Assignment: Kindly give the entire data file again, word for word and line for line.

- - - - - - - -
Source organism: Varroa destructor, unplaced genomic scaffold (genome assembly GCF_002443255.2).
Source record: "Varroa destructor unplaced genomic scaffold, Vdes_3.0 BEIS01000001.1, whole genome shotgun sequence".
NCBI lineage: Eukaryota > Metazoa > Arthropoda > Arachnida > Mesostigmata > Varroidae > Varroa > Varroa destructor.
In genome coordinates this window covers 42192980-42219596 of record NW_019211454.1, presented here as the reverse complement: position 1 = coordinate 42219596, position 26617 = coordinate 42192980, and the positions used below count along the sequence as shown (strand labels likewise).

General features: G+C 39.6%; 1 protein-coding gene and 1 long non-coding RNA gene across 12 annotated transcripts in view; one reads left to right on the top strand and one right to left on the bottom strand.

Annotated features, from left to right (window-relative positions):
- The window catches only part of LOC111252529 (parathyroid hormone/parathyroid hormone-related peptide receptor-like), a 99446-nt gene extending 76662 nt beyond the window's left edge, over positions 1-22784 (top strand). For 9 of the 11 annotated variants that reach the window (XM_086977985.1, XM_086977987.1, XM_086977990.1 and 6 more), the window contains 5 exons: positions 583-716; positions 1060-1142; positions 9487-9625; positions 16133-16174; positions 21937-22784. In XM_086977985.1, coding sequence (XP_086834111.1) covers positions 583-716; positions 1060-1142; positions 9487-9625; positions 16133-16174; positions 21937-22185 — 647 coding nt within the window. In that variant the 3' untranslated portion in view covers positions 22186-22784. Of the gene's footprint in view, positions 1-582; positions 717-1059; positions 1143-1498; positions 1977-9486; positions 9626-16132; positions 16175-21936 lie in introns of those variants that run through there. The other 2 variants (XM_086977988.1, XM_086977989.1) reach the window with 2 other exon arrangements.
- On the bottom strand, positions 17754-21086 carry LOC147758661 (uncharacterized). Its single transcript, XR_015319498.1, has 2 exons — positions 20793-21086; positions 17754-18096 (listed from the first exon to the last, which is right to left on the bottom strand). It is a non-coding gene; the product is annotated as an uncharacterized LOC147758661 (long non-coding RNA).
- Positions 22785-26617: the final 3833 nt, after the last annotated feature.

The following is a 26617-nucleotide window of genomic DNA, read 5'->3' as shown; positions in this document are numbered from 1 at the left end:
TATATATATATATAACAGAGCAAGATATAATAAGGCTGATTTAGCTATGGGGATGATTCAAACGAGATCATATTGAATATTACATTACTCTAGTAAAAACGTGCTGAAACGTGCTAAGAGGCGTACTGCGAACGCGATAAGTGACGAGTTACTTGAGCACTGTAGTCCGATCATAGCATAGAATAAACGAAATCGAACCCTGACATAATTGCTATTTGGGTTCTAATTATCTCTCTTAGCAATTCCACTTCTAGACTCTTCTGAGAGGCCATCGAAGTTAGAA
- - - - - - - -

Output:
Source organism: Varroa destructor, unplaced genomic scaffold (genome assembly GCF_002443255.2).
Source record: "Varroa destructor unplaced genomic scaffold, Vdes_3.0 BEIS01000001.1, whole genome shotgun sequence".
NCBI lineage: Eukaryota > Metazoa > Arthropoda > Arachnida > Mesostigmata > Varroidae > Varroa > Varroa destructor.
In genome coordinates this window covers 42192980-42219596 of record NW_019211454.1, presented here as the reverse complement: position 1 = coordinate 42219596, position 26617 = coordinate 42192980, and the positions used below count along the sequence as shown (strand labels likewise).

General features: G+C 39.6%; 1 protein-coding gene and 1 long non-coding RNA gene across 12 annotated transcripts in view; one reads left to right on the top strand and one right to left on the bottom strand.

Annotated features, from left to right (window-relative positions):
- The window catches only part of LOC111252529 (parathyroid hormone/parathyroid hormone-related peptide receptor-like), a 99446-nt gene extending 76662 nt beyond the window's left edge, over positions 1-22784 (top strand). For 9 of the 11 annotated variants that reach the window (XM_086977985.1, XM_086977987.1, XM_086977990.1 and 6 more), the window contains 5 exons: positions 583-716; positions 1060-1142; positions 9487-9625; positions 16133-16174; positions 21937-22784. In XM_086977985.1, coding sequence (XP_086834111.1) covers positions 583-716; positions 1060-1142; positions 9487-9625; positions 16133-16174; positions 21937-22185 — 647 coding nt within the window. In that variant the 3' untranslated portion in view covers positions 22186-22784. Of the gene's footprint in view, positions 1-582; positions 717-1059; positions 1143-1498; positions 1977-9486; positions 9626-16132; positions 16175-21936 lie in introns of those variants that run through there. The other 2 variants (XM_086977988.1, XM_086977989.1) reach the window with 2 other exon arrangements.
- On the bottom strand, positions 17754-21086 carry LOC147758661 (uncharacterized). Its single transcript, XR_015319498.1, has 2 exons — positions 20793-21086; positions 17754-18096 (listed from the first exon to the last, which is right to left on the bottom strand). It is a non-coding gene; the product is annotated as an uncharacterized LOC147758661 (long non-coding RNA).
- Positions 22785-26617: the final 3833 nt, after the last annotated feature.

The following is a 26617-nucleotide window of genomic DNA, read 5'->3' as shown; positions in this document are numbered from 1 at the left end:
TATATATATATATAACAGAGCAAGATATAATAAGGCTGATTTAGCTATGGGGATGATTCAAACGAGATCATATTGAATATTACATTACTCTAGTAAAAACGTGCTGAAACGTGCTAAGAGGCGTACTGCGAACGCGATAAGTGACGAGTTACTTGAGCACTGTAGTCCGATCATAGCATAGAATAAACGAAATCGAACCCTGACATAATTGCTATTTGGGTTCTAATTATCTCTCTTAGCAATTCCACTTCTAGACTCTTCTGAGAGGCCATCGAAGTTAGAA